If you take normal matter — something made of protons, neutrons and electrons — and compress it as far as it will go, something incredible happens. At high enough temperatures and densities, something requiring a tremendous amount of mass hundreds of thousands of times as great as planet Earth, nuclear fusion occurs, giving rise to a living star. Burn through all the hydrogen, though, and your star’s core will be made of helium, which will collapse further and heat up to even higher temperatures and densities. Reach a critical temperature and helium will be begin burning, forming carbon. After some time, you’ll run out of helium, too, where your now-carbon core begins to contract, heating up and becoming more dense. At this stage, one of two critical things can occur.
Either your star isn’t massive enough to ignite carbon, in which case it will gently blow off its outer layers and form a white dwarf at the center: a degenerate mass of atoms that’s maybe the mass of the Sun but only the physical size of Earth. This sounds like an incredible state of matter, but it’s still relatively sparse, at “only” a few hundred thousand times the density of our planet. The atoms themselves are sufficient to prevent gravitational collapse from taking things further.
Imagine making plans with your friends — by walking to their house to talk in person.
That’s the norm at Green Bank, West Virginia, where its 143 residents can’t rely on their cellphones or tablets to connect with friends and loved ones because all wireless devices are forbidden.
Located within a 13,000-square mile area known as the National Radio Quiet Zone, Green Bank houses the National Radio Astronomy Observatory, which operates the world’s largest radio telescope.
“It’s the study of the natural radio emissions that are coming from bodies in space,” explained Michael Holstine, the observatory’s business manager.
Standing 485-feet tall and weighing nearly 17-million pounds, the telescope is so large that a college football stadium could fit inside the dish. It’s also incredibly sensitive to electronic interference and, Holstine said, so powerful that it could pick up “the energy given off by a single snowflake hitting the ground.”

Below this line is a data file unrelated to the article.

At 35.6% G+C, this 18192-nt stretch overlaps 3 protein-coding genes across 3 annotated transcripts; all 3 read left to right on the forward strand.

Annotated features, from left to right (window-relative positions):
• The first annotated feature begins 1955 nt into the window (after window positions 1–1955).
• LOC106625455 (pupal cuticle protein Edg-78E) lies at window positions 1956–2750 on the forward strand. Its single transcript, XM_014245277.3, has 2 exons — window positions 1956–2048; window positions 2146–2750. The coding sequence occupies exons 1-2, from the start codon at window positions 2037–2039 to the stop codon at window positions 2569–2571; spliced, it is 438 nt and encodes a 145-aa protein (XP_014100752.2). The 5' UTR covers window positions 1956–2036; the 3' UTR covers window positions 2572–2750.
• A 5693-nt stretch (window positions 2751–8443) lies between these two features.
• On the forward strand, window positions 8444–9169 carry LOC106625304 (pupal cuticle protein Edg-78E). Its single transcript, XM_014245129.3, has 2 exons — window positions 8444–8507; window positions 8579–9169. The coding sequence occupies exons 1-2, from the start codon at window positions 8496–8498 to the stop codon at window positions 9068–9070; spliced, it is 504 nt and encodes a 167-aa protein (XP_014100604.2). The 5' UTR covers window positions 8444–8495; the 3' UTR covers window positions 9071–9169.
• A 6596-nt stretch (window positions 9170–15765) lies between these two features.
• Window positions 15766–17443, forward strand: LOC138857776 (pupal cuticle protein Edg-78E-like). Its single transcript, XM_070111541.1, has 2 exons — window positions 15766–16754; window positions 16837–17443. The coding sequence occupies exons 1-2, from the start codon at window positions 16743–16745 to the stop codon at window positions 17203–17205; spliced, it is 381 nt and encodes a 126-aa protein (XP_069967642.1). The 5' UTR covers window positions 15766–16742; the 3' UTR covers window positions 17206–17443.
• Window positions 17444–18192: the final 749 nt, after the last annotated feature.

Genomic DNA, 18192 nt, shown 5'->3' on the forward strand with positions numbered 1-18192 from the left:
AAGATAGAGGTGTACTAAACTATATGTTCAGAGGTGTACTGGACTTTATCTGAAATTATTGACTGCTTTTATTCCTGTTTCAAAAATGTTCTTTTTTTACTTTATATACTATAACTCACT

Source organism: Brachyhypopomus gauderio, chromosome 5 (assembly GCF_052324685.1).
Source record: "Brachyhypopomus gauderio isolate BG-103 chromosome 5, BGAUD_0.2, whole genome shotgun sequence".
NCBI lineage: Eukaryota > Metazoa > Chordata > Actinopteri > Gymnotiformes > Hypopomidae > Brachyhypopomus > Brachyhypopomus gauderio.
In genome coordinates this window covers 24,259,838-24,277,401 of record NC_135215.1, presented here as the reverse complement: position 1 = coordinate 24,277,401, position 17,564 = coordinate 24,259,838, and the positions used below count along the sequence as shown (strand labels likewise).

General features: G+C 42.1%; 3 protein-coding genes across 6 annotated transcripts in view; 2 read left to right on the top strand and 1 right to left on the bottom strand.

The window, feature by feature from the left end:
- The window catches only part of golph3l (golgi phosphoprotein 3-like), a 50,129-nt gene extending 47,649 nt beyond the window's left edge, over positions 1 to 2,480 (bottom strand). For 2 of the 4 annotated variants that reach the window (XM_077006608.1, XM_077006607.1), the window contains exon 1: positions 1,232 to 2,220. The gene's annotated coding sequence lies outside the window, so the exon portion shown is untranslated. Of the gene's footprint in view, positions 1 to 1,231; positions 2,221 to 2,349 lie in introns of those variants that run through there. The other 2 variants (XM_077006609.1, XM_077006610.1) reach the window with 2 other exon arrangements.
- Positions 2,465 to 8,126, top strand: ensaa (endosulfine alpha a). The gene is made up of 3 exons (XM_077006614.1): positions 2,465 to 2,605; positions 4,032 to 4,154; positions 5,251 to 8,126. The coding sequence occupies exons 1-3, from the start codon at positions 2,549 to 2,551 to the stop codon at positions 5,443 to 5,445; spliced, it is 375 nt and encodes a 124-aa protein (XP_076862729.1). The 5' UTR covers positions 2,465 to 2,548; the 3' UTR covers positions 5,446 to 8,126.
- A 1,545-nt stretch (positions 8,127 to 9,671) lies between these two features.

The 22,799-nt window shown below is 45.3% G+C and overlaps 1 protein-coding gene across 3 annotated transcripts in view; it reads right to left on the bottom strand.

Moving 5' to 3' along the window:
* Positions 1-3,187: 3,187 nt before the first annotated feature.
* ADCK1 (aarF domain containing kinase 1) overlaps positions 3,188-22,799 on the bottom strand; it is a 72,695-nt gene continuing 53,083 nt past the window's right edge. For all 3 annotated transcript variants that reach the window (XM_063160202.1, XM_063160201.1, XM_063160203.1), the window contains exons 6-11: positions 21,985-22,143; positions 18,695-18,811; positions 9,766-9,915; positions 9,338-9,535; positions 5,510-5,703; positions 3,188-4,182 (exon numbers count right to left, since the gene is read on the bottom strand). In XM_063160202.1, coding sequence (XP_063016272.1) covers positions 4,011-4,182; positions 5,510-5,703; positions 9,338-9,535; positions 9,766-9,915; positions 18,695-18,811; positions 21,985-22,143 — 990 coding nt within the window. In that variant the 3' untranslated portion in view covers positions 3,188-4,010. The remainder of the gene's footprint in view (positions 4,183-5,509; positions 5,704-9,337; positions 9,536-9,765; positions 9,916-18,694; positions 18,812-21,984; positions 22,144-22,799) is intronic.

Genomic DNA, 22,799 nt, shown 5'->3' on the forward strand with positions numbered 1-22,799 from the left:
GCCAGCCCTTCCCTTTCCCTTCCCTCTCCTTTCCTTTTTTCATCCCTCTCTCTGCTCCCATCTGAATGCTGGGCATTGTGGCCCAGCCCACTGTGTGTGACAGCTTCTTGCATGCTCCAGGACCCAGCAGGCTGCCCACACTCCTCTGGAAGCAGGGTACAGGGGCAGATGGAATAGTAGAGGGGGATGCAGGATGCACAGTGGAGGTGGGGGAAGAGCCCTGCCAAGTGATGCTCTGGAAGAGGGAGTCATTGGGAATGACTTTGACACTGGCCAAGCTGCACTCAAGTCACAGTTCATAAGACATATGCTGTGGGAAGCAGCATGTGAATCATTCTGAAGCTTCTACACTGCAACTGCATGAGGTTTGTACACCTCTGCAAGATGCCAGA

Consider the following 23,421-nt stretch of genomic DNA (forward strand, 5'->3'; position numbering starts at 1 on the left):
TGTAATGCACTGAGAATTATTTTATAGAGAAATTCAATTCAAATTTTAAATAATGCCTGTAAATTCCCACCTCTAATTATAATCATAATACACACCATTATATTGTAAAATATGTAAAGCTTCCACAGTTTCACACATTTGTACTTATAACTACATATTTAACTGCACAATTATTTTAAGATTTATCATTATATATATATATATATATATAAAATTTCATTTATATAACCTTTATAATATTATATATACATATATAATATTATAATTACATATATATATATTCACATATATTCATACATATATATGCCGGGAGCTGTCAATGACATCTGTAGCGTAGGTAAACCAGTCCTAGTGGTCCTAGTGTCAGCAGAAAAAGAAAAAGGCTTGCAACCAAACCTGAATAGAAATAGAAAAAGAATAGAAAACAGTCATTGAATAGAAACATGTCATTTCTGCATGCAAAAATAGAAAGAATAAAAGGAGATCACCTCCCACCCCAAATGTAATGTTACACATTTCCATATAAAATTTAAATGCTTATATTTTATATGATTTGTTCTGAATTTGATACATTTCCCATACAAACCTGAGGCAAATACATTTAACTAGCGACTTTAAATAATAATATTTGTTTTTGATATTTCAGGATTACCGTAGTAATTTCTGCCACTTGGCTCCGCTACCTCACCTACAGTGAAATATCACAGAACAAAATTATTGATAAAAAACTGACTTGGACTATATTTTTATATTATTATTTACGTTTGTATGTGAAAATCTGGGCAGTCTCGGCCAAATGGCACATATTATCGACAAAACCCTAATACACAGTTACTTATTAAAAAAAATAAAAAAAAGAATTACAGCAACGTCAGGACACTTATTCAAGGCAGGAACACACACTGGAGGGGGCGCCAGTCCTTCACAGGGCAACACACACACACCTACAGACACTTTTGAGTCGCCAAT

An enormous celestial gas cloud that first left the Milky Way when dinosaurs roamed the Earth is speeding back towards the galaxy at roughly 700,000 miles per hour, a study in The Astrophysical Journal Letter Reports.
The cloud – known as “The Smith Cloud” – was first ejected from the Galaxy some 70 million years ago. It is full of sulfur, over 11,000 light years long, nearly 2,500 light years wide, and has the mass of roughly one million suns. It is shaped like a comet and contains no stars, making it invisible in optical wavelengths.
Though hundreds of enormous high-velocity gas clouds whiz around the outskirts of our galaxy, this so-called “Smith Cloud” is unique because its trajectory is well known.
Hubble Space Telescope astronomers are finding that the old adage, “What goes up, must come down” even applies to an immense cloud of hydrogen gas outside our Milky Way Galaxy. The invisible cloud is plummeting toward our galaxy at nearly 700,000 miles (1,100,000 kilometers) per hour.
Though hundreds of enormous high-velocity gas clouds whiz around the outskirts of our galaxy, this so-called “Smith Cloud” is unique because its trajectory is well known. New Hubble observations suggest it was launched from the outer regions of the galactic disk around 70 million years ago. The cloud was discovered in the early 1960s by Gail Smith, who detected the radio waves emitted by its hydrogen.
The cloud is on a return collision course and is expected to plow into the Milky Way’s disk in about 30 million years. When it does, astronomers believe it will ignite a spectacular burst of star formation, perhaps providing enough gas to make 2 million Suns.
Since astronomers discovered the Smith Cloud, a giant gas cloud plummeting toward the Milky Way, they have been unable to determine its composition, which would hold clues as to its origin. Astronomers have now determined that the cloud contains elements similar to our sun, which means the cloud originated in the Milky Way’s outer edges and not in intergalactic space as some have speculated.
The astronomers found that the colossal cloud loud is as rich in sulfur as the Milky Way’s outer disk, a region about 40,000 light-years from the galaxy’s center and about 15,000 light-years farther out than our sun and solar system are. This means that it was polluted by material from stars. This would not happen if it were pristine hydrogen from outside the galaxy. Instead, the cloud appears to have had an intimate relationship with the Milky Way, but was somehow ejected from the outer Milky Way disk about 70 million years ago and is now boomeranging back onto its disk.